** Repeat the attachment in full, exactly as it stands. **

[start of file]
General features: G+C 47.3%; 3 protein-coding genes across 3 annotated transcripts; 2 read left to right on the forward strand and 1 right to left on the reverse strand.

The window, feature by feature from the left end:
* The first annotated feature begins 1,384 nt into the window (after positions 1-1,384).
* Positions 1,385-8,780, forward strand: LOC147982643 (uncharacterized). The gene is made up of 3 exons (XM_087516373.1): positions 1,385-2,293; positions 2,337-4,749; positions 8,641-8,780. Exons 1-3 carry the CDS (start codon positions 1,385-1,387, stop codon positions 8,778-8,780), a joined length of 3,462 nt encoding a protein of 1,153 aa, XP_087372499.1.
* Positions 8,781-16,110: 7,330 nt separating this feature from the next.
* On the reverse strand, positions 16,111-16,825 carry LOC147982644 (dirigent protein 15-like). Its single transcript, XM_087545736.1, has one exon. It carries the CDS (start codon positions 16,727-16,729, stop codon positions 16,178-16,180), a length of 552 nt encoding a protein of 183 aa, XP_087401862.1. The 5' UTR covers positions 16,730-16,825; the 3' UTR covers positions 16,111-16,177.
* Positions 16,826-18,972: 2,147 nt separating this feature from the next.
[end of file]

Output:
General features: G+C 47.3%; 3 protein-coding genes across 3 annotated transcripts; 2 read left to right on the forward strand and 1 right to left on the reverse strand.

The window, feature by feature from the left end:
* The first annotated feature begins 1,384 nt into the window (after positions 1-1,384).
* Positions 1,385-8,780, forward strand: LOC147982643 (uncharacterized). The gene is made up of 3 exons (XM_087516373.1): positions 1,385-2,293; positions 2,337-4,749; positions 8,641-8,780. Exons 1-3 carry the CDS (start codon positions 1,385-1,387, stop codon positions 8,778-8,780), a joined length of 3,462 nt encoding a protein of 1,153 aa, XP_087372499.1.
* Positions 8,781-16,110: 7,330 nt separating this feature from the next.
* On the reverse strand, positions 16,111-16,825 carry LOC147982644 (dirigent protein 15-like). Its single transcript, XM_087545736.1, has one exon. It carries the CDS (start codon positions 16,727-16,729, stop codon positions 16,178-16,180), a length of 552 nt encoding a protein of 183 aa, XP_087401862.1. The 5' UTR covers positions 16,730-16,825; the 3' UTR covers positions 16,111-16,177.
* Positions 16,826-18,972: 2,147 nt separating this feature from the next.